birthday, biscuits and cookies, celebration, children, chocolate cakes and bakes, dessert, family
Comments 4

Blame it on the Brownie


Brownies are a very emotive subject for me. They are my favourite “cake” and they would be the dessert in my Death Row dinner (and it would be roasted Duck Breast with a red wine and cherry sauce, Dauphinoise Potatoes and Garlic Greens for main, if you are interested). I have very strong feelings about Brownies: they have to have squidge. They should not be hard or dry or cakey: they should be soft, melting, moist and squidge.



I finally found my Brownie nirvana a few years ago with Nigel Slater’s recipe but have tinkered with it a little since. I usually substitute the 50g of chopped dark chocolate for white, for example. I tried various respected food writer’s recipes, including ones from Nigella Lawson and Tamsin Day-Lewis, but Nigel’s recipe gives the exact amount of oozing chocolate richness that I want in a Brownie.

Last year I made BBC Good Food’s Salted Caramel Brownies and though delicious and a contender for Nigel’s ultimate recipe, I still preferred his.


Off the back of that I came up with my Slutty Nutty Brownies in honour of a dear friend. And they are fun and wickedly decadent. But *my* heart belongs to the unadulterated simplicity of a dark and oozing simple Brownie.


Slutty Nutty Brownie

Having said all that, I do like to experiment, and for my son’s recent 12th birthday I thought I’d come up with a Brownie equivalent of S’Mores, that American campfire institution. He *loves* marshmallows, so it seemed an obvious route to take.

He loved them but I wasn’t entirely happy with the finish on them. I had used marshmallows on top, melting and torching them, but they proved an absolute swine to cut up, and so it all got a bit messy when it came to portioning them up and eating them. Also, I felt the crust was a fraction to thick.

This weekend I went back to the drawing board and I think I have cracked it. I am much happier with the ratios of the layers and delighted to say they cut up beautifully (thanks to switching to an Italian Meringue topping). So here is the recipe:

S’Mores Brownies (make sure you give yourself enough time for the Brownie to cool and firm up, perhaps even overnight)

For the crust:

125g of Digestive biscuits, crushed

85g of Butter

For the Brownie: 

250g of Butter

300g of Caster Sugar

200g of Dark Chocolate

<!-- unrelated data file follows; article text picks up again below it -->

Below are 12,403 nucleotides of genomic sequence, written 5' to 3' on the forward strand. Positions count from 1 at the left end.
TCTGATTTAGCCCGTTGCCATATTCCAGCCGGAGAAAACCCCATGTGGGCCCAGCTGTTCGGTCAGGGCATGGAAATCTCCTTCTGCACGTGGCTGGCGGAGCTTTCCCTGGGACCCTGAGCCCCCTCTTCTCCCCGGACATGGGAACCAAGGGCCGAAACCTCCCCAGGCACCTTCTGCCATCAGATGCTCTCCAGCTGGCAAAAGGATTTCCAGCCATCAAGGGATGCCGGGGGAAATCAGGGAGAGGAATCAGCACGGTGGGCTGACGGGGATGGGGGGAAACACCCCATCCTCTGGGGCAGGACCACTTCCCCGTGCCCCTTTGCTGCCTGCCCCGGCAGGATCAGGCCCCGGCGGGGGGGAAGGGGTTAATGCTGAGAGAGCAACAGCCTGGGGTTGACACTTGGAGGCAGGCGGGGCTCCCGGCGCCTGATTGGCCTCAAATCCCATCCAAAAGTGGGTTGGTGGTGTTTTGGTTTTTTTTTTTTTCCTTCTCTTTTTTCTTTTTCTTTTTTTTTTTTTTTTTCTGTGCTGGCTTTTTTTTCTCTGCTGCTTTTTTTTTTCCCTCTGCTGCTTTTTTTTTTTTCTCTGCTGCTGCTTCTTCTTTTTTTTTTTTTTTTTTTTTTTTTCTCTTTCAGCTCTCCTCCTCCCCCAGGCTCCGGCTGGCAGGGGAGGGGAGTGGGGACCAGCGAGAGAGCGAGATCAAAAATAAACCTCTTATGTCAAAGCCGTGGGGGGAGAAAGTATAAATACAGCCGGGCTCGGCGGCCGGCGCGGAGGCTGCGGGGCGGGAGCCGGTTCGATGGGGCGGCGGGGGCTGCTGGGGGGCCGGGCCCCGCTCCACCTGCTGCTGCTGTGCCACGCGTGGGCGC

3 Large Eggs

60g of Plain Flour

60g of Cocoa Powder

1/2 Teaspoon of Baking Powder

For the Italian Meringue:

112g of Caster Sugar

45ml of Water

2 Medium Egg Whites

  1. Line an 8″ square baking tin (I use a silicone one for this recipe as I find it easier to to get it out) and pre-heat your oven to 180C (160C fan).
  2. Melt the butter and mix the crushed biscuits in, then spread it out evenly in the tin and baked for 15 minutes. Leave aside to cool slightly.DSC_0186
  3. Cream the butter and the sugar until light and fluffy. Meanwhile, gently melt the chocolate over some simmering water. I tend to take it off the heat whilst there are still a few small lumps of chocolate: the heat will melt the rest and allow the whole mixture to cool slightly quicker.
  4. Sieve together the dry ingredients of flour, cocoa and baking powder.
  5. Add the eggs to the butter and sugar mixture, one at a time, with the addition of a dessert spoon of dry mix to help stabilise it. Once all the eggs are incorporated it, mix in the cooled, melted chocolate but hand, then fold in the rest of the dry ingredients.
  6. Spread the Brownie mixture out evenly over the biscuit crust and bake for 30 minutes. It will seem wobbly and not quite ready when you take it out (with a thin crust on the top) but it will firm upon cooling. Allow to cool completely (it is probably best to make this the night before or several hours earlier.
  7. Make the Italian Meringue by whisking the egg whites until they hold their shape. At the same time, bring the water and sugar to the boil in a pan and, using a thermometer, bring it to 112C on a medium heat.
  8. With the whisk still going in the egg whites, drizzle the hot sugar syrup in a slow, steady stream (be careful! it is very hot).
  9. Once all the sugar syrup is incorporated, keep whisking until the meringue if back to room temperature (this can take 15-20 minutes on a warm day).
  10. Once the Brownie is cool and firm, carefully lift out from the tin. Spread the meringue over the top (I just swirled it but feel free to pipe it).DSC_0039 (1)
  11. Now comes the fun bit…toasting it. If, like I was, you are afraid to use a kitchen blow torch, then get over it. It’s so much fun and not (that) scary at all. Unfortunately for me, I had run out of gas and though I had ordered new gas, I couldn’t work out how to refill the damn thing. So…it was time to crank up the grill to full for a good ten minutes before placing the meringue topped Brownie underneath it in order that it would toast the top. It really isn’t the same effect or textural outcome, but the second best and only other option.



So, with one of my oldest and dearest friends and her son staying, our kids playing so nicely together whilst we drank wine together and faffed in the kitchen, finishing off the brownies, all was well this weekend.

The S’Mores Brownies were a big success and sure to be made again soon.


    • Yes, in a sealed container, they’ll keep for a few days. They are quite fragile as they are soft, so won’t survive being thrown about in a Tupperware in a rucksack. πŸ˜‚

      Liked by 1 person

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